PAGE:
Dom Minasi : Quick Response – Jazz Guitar Life CD Review

Dom Minasi’s latest album, Quick Response, proves once again that a typical guitar in the hands of Minasi is anything but typical. It becomes a kaleidoscope of boisterous sounds, resonant textures, warm colors, and individual interpretation that brings to the forefront the freedom to create inspired landscapes of musical expression outside the boundaries of convention.

This is what drives Minasi to greater musical heights and like all his other work (“Takin’ The Duke Out”, “Goin’ Out Again”, and “Time Will Tell” to name but a few) Quick Response is no exception.

This time round Minasi revives one of the more popular formats of traditional jazz, the organ trio (or in this case quartet) in a set of nine tunes (three standards and six original compositions) that showcase Minasi’s inspired guitar chops and gifted writing and arranging skills.

Backed by three superb musicians (Kyle Koehler on organ, John Bollinger on drums, and Mark Whitecage on alto sax), Minasi is free to indulge in sonic splendor as he burns up the fret-board with some great incendiary guitar playing. This is a guitarist unfettered by musical rote or expectation. You just gotta check out his inventive rewriting of the old standards “What Is This Thing Called Love” and “Softly As In A Morning Sunrise” for a glimpse into the uncompromising mind that is Minasi. Or his own up-tempo compositions “Dizzy Lizzie”, “Quick Response”, “Feels Like Rain In China”, the Latin-esque “Into The Night”…actually just check out every tune on the CD to hear Minasi’s unique approach to the melodic line and harmonic form. Wonderful tunes and hot playing indeed.

And in case you were wondering, there is also a warm, sensitive side to Minasi that shines through on the standard “I Who Have Nothing” as well as on Minasi’s own “When Your Dreams Come True” and the heartfelt “For My Father”. His warm tone and sensitivity abounds as he plays “inside” the changes with a feel and soulfulness that communicates his emotions fully.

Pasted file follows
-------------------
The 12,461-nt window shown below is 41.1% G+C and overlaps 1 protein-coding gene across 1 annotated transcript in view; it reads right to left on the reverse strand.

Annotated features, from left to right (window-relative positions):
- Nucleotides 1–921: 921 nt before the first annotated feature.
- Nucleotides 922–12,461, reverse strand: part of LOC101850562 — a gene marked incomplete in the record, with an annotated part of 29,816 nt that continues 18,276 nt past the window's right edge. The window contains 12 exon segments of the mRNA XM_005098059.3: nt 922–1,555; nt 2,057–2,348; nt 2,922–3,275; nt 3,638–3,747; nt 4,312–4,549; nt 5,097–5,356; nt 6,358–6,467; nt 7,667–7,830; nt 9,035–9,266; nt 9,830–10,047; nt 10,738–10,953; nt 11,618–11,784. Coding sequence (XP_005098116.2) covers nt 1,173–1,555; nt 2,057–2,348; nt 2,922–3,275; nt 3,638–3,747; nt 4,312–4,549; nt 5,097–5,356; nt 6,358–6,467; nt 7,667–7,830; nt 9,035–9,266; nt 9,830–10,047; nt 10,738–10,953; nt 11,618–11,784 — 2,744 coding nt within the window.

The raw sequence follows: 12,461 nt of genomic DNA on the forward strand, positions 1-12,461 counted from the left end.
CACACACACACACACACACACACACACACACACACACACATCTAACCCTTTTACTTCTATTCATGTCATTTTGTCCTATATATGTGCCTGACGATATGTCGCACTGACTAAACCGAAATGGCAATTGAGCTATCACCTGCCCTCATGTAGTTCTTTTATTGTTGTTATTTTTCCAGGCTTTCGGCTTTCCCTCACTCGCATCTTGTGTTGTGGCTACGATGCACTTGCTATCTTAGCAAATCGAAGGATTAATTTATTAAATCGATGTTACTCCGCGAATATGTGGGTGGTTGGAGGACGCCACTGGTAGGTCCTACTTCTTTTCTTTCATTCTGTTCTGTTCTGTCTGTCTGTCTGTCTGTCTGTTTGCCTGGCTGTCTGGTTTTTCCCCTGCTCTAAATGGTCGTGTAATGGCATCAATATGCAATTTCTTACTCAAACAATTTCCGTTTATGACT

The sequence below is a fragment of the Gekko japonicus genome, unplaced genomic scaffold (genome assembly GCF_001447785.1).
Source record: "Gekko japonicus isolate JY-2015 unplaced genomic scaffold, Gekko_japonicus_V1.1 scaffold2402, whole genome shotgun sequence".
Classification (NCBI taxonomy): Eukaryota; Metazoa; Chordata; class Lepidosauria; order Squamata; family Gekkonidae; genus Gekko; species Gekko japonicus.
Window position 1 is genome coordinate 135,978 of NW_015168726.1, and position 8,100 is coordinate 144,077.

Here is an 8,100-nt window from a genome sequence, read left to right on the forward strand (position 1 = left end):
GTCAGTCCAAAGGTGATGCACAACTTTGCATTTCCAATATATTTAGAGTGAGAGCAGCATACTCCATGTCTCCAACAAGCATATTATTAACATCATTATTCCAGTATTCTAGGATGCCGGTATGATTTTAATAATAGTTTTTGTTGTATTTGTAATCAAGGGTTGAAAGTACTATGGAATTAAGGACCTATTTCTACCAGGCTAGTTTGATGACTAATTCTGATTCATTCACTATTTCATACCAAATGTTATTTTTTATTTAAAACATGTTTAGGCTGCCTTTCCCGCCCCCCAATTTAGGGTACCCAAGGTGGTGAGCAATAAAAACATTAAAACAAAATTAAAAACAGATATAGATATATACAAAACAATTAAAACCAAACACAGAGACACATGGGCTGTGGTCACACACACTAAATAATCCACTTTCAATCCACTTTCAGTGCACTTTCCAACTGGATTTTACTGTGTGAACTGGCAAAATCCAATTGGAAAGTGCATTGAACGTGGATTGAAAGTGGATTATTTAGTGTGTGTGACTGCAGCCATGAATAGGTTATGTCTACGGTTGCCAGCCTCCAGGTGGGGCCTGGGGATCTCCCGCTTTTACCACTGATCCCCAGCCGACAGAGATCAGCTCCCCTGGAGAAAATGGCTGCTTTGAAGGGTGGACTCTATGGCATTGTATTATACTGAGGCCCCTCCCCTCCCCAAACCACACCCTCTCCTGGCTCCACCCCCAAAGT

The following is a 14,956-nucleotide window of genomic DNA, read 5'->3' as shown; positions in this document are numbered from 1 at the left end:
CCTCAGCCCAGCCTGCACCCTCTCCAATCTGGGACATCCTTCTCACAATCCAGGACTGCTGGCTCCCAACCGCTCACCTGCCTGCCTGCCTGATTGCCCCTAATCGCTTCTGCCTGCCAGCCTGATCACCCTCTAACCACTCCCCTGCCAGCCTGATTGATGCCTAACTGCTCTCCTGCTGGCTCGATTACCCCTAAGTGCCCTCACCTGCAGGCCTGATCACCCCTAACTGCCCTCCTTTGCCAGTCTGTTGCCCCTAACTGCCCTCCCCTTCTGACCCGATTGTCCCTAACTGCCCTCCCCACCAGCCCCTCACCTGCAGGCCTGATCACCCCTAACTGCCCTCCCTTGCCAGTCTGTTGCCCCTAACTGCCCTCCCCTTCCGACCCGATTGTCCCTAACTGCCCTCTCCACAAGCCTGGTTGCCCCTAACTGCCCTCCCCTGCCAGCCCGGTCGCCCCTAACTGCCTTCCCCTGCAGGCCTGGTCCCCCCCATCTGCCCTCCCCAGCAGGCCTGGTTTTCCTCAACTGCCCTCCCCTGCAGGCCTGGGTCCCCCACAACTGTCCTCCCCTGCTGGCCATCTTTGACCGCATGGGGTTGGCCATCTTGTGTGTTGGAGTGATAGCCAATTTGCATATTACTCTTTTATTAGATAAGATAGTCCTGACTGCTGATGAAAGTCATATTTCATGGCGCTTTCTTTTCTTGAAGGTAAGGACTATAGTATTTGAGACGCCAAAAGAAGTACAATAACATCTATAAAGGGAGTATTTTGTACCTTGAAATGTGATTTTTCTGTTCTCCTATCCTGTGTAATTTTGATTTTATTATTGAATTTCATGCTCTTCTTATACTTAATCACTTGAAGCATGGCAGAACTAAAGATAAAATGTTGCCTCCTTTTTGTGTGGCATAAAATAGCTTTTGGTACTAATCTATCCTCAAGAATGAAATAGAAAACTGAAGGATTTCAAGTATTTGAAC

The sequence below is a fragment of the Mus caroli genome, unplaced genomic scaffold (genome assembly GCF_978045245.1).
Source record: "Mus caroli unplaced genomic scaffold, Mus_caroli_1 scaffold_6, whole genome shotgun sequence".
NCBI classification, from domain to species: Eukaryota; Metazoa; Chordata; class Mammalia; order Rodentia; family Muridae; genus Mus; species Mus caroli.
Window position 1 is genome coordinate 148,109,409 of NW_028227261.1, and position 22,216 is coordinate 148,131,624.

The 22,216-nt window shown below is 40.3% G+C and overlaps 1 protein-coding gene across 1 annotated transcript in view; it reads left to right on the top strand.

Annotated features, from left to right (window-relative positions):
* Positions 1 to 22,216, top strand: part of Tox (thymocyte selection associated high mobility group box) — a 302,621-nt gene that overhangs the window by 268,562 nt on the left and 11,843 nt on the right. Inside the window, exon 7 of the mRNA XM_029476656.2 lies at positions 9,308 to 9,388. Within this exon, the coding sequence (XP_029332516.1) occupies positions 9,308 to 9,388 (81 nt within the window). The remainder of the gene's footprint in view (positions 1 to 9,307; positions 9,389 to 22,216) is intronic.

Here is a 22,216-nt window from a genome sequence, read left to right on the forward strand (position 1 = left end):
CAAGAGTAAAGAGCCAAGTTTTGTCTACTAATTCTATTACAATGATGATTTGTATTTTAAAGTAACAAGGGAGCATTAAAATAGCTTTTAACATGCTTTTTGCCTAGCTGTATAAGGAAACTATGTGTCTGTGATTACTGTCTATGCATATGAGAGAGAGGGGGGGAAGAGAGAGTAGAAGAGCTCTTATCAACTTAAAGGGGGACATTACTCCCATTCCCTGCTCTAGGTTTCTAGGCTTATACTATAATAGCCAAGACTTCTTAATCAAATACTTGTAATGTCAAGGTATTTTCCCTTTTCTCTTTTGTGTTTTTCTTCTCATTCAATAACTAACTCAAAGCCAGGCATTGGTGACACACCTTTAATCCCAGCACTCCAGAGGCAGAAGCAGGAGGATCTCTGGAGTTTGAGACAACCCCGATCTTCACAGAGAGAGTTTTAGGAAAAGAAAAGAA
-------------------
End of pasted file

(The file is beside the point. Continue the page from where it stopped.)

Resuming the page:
Actually, communication is what this CD is all about. Whether it be the communicating Minasi does with the listening audience through his compositions, or the communicating that goes on between the performing members vis-a-vis their group interplay, each tune conveys a musical vision that Minasi wishes to set forth. And everyone carries that vision to completion. KoehlerBollinger and Whitecage provide unyielding support and get a lot of opportunities to breathe their own distinctiveness into Minasi’s music, and thankfully he lets them.

Am I surprised then that a modern guitar player situated in the free-form stylings of Jazz can come up with beautiful tunes and wonderful performances? Nah! As I have experienced from listening to Minasi’s other CD’s (mentioned above) this is par for the course and is what sets him apart from the mainstream. Minasi doesn’t use that distance as an excuse to play chaotic, incoherent music that can only be accepted by the few. Rather, he creates and rejuvenates music that binds the traditional with the now, allowing the seasoned listener and the novice to experience the purity of the music, which is exactly what he does on Quick Response.

So if you are a serious jazz guitar fan or you are seeking to venture into new musical territory, then check out Quick Response. You will soon realize that it’s no wonder Jim Hall says that Dom Minasi is “One of New York’s’ best kept secrets [who] is finally ‘getting out.’” Let’s hope he stays “out”.

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